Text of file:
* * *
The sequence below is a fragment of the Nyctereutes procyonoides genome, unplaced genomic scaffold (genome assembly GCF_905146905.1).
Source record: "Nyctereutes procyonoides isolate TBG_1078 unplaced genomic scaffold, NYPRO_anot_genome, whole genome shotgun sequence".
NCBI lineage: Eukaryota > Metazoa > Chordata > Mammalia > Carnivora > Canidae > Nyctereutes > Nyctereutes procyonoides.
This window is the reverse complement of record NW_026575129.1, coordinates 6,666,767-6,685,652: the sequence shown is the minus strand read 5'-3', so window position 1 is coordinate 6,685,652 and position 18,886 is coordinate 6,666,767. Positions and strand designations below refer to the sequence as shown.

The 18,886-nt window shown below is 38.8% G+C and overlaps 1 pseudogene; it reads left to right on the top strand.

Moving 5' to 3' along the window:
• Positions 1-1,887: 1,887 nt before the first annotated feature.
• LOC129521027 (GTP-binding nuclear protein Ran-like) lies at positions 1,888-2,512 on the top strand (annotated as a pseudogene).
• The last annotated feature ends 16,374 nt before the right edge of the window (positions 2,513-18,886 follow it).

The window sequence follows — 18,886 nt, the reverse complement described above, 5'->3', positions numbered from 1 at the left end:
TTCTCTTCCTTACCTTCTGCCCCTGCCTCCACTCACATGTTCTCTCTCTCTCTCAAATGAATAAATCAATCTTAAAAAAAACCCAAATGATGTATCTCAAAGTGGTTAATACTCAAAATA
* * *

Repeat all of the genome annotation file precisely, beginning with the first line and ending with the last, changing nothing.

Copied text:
The sequence below is a fragment of the Nyctereutes procyonoides genome, unplaced genomic scaffold (genome assembly GCF_905146905.1).
Source record: "Nyctereutes procyonoides isolate TBG_1078 unplaced genomic scaffold, NYPRO_anot_genome, whole genome shotgun sequence".
NCBI lineage: Eukaryota > Metazoa > Chordata > Mammalia > Carnivora > Canidae > Nyctereutes > Nyctereutes procyonoides.
This window is the reverse complement of record NW_026575129.1, coordinates 6,666,767-6,685,652: the sequence shown is the minus strand read 5'-3', so window position 1 is coordinate 6,685,652 and position 18,886 is coordinate 6,666,767. Positions and strand designations below refer to the sequence as shown.

The 18,886-nt window shown below is 38.8% G+C and overlaps 1 pseudogene; it reads left to right on the top strand.

Moving 5' to 3' along the window:
• Positions 1-1,887: 1,887 nt before the first annotated feature.
• LOC129521027 (GTP-binding nuclear protein Ran-like) lies at positions 1,888-2,512 on the top strand (annotated as a pseudogene).
• The last annotated feature ends 16,374 nt before the right edge of the window (positions 2,513-18,886 follow it).

The window sequence follows — 18,886 nt, the reverse complement described above, 5'->3', positions numbered from 1 at the left end:
TTCTCTTCCTTACCTTCTGCCCCTGCCTCCACTCACATGTTCTCTCTCTCTCTCAAATGAATAAATCAATCTTAAAAAAAACCCAAATGATGTATCTCAAAGTGGTTAATACTCAAAATA